Michael Arrigo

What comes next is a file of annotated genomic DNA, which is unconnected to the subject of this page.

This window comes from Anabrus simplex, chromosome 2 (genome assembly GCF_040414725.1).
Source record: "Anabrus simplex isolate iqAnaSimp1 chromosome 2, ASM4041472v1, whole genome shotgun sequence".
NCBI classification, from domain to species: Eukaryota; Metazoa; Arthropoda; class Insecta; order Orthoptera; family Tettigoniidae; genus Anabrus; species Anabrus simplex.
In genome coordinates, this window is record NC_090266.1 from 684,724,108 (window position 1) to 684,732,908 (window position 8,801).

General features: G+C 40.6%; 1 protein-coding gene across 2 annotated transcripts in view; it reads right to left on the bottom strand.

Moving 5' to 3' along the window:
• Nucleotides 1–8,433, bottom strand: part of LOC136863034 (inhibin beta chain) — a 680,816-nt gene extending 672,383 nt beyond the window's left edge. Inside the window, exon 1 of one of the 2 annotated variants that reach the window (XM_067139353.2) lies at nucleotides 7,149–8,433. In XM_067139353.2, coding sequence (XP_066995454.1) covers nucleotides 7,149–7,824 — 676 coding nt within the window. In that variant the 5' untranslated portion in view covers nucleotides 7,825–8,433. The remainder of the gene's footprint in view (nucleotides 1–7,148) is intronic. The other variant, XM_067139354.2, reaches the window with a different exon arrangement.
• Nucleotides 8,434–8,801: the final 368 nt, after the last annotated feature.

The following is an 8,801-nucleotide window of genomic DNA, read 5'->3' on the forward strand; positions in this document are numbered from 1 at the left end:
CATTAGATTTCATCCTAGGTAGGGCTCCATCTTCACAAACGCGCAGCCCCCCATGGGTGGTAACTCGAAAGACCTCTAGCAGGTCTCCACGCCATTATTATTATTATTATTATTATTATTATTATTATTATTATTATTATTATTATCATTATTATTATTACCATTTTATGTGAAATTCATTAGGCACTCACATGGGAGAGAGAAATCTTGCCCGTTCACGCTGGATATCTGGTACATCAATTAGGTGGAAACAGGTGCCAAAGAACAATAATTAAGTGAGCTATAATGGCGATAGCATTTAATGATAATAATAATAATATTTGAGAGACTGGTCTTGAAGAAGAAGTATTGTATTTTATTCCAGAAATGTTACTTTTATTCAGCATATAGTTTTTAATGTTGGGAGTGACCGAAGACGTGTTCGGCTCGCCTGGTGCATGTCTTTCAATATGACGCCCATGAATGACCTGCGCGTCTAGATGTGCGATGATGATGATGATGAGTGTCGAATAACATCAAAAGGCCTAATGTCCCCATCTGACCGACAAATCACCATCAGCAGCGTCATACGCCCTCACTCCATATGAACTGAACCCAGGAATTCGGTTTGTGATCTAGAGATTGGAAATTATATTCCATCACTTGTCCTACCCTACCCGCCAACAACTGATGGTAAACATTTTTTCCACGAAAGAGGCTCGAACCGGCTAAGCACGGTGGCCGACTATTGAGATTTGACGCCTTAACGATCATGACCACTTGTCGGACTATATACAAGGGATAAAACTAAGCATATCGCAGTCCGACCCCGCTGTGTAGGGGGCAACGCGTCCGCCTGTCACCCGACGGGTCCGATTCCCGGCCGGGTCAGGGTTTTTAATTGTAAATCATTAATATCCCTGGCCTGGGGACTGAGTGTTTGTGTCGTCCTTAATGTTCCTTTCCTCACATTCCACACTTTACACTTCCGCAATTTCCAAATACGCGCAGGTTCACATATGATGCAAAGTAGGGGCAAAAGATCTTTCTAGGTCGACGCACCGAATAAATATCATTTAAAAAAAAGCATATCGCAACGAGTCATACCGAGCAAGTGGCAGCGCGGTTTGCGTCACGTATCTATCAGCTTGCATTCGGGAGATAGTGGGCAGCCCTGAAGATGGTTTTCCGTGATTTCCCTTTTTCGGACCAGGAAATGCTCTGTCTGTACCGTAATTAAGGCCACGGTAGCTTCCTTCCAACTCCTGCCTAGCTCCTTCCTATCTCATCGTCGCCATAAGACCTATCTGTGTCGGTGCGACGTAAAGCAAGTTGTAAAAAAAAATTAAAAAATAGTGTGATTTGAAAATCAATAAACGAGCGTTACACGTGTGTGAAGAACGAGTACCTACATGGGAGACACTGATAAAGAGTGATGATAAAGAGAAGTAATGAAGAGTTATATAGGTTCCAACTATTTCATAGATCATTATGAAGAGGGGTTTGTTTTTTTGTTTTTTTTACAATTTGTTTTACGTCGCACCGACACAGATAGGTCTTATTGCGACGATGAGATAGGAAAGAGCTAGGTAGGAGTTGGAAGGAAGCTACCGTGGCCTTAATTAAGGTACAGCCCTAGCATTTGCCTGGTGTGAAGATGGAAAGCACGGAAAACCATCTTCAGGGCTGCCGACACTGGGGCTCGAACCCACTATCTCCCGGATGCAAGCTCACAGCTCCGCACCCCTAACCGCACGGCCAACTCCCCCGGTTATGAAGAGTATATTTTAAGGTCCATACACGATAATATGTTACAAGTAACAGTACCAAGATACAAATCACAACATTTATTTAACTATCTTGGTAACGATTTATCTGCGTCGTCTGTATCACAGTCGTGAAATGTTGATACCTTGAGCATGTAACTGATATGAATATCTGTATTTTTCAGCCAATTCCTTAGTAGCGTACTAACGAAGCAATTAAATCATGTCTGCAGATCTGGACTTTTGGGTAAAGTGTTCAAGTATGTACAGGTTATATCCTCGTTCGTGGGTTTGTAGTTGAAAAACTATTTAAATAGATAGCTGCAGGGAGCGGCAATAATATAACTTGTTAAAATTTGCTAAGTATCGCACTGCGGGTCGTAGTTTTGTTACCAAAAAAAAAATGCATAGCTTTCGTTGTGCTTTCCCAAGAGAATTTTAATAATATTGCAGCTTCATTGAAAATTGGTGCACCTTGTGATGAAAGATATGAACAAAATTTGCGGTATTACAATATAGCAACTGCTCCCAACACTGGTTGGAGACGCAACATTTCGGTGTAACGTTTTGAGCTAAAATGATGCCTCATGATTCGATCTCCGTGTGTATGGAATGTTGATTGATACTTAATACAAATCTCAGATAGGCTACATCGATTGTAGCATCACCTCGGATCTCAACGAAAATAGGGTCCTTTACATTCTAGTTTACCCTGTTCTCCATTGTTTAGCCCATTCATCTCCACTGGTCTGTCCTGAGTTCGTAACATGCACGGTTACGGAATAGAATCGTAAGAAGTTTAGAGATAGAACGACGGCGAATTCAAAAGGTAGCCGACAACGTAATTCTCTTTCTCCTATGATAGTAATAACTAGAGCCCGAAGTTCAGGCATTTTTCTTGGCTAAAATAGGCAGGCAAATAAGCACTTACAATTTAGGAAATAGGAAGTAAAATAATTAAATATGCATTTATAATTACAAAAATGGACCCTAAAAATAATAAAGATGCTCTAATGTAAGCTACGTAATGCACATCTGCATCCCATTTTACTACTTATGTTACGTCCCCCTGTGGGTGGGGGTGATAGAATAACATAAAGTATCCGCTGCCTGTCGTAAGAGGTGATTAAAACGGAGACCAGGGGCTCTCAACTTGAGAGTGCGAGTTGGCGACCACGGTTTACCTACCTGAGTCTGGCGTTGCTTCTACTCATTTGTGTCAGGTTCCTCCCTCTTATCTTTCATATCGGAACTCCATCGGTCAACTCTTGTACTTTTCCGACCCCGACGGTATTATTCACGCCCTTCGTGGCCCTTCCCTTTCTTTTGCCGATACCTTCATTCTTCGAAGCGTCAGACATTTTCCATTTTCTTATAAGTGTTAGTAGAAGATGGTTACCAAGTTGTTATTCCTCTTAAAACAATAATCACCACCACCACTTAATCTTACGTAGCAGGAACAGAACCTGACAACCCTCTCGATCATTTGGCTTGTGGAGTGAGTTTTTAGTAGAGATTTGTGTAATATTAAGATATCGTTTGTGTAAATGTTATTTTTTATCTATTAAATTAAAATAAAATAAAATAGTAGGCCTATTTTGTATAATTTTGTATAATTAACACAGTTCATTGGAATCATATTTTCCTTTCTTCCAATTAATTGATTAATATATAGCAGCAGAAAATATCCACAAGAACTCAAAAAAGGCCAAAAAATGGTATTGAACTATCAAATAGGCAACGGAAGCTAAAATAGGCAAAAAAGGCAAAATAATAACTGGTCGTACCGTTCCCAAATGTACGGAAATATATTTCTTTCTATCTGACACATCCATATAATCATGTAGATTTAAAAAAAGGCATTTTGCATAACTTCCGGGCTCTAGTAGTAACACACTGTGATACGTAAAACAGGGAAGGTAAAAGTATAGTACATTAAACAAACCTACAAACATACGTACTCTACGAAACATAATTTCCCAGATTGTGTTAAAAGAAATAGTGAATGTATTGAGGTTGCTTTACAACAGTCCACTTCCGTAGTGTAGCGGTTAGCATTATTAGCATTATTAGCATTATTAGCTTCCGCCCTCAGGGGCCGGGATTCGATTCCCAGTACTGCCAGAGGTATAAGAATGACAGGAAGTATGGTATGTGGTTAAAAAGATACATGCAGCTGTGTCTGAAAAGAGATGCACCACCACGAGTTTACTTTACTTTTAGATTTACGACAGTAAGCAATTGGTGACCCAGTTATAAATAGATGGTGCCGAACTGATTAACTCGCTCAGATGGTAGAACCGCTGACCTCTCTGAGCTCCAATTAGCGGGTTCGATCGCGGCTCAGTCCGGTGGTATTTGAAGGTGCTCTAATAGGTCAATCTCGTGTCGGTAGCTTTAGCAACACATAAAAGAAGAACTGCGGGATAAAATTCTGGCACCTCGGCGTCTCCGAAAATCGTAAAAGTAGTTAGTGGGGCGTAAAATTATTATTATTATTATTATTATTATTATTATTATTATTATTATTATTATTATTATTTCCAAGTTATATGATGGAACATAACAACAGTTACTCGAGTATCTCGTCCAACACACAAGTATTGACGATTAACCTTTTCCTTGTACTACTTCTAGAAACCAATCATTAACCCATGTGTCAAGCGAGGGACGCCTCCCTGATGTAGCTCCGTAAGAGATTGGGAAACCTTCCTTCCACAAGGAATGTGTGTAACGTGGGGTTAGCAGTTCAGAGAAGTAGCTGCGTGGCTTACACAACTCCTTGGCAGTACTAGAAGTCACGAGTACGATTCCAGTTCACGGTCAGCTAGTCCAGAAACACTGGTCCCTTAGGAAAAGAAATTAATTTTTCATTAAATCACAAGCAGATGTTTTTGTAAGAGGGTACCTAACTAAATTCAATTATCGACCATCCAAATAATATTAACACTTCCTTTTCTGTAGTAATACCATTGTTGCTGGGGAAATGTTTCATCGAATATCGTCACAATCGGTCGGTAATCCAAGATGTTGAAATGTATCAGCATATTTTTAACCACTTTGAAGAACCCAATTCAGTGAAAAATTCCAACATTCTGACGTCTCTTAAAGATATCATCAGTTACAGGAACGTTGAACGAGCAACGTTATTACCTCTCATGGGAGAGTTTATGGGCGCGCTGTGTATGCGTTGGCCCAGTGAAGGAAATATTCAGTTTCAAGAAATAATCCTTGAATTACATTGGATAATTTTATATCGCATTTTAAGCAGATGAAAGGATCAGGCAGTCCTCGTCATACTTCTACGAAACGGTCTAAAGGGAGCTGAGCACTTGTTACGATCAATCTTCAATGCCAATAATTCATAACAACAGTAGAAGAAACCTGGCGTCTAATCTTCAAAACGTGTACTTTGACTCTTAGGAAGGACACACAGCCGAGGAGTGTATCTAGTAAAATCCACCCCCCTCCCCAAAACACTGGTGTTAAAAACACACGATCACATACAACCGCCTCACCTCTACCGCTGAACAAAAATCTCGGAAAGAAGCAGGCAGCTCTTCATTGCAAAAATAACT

Michael is Managing Partner & CEO of No World Borders, a leading healthcare management and IT consulting firm. He serves as an expert witness in Federal and State Court and was recently ruled as an expert by a 9th Circuit Federal Judge. He serves as a patent expert witness on intellectual property disputes, both as a Technical Expert and a Damages expert. He leads a team that provides Cybersecurity best practices for healthcare clients, ICD-10 Consulting, Meaningful Use of Electronic Health Records. He advises legal teams as an expert witness in HIPAA Privacy and Security, medical coding and billing and usual and customary cost of care, the Affordable Care Act and benefits enrollment, white collar crime, False Claims Act, Anti-Kickback, Stark Law, Insurance Fraud, payor-provider disputes, and consults to venture capital and private equity firms on mHealth, Cloud Computing in Healthcare, and Software as a Service. He advises self-insured employers on cost of care and regulations. Arrigo was recently retained by the U.S. Department of Justice (DOJ) regarding a significant false claims act investigation. He has provided opinions on over $1 billion in health care claims and due diligence on over $8 billion in healthcare mergers and acquisitions. Education: UC Irvine - Economics and Computer Science, University of Southern California - Business, studies at Stanford Medical School - Biomedical Informatics, studies at Harvard Medical School - Bioethics. Trained in over 10 medical specialties in medical billing and coding. Trained by U.S. Patent and Trademark Office (USPTO) and PTAB Judges on patent statutes, rules and case law (as a non-attorney to better advise clients on Technical and Damages aspects of patent construction and claims). Mr. Arrigo has been quoted in the Wall Street Journal, New York Times, and National Public Radio.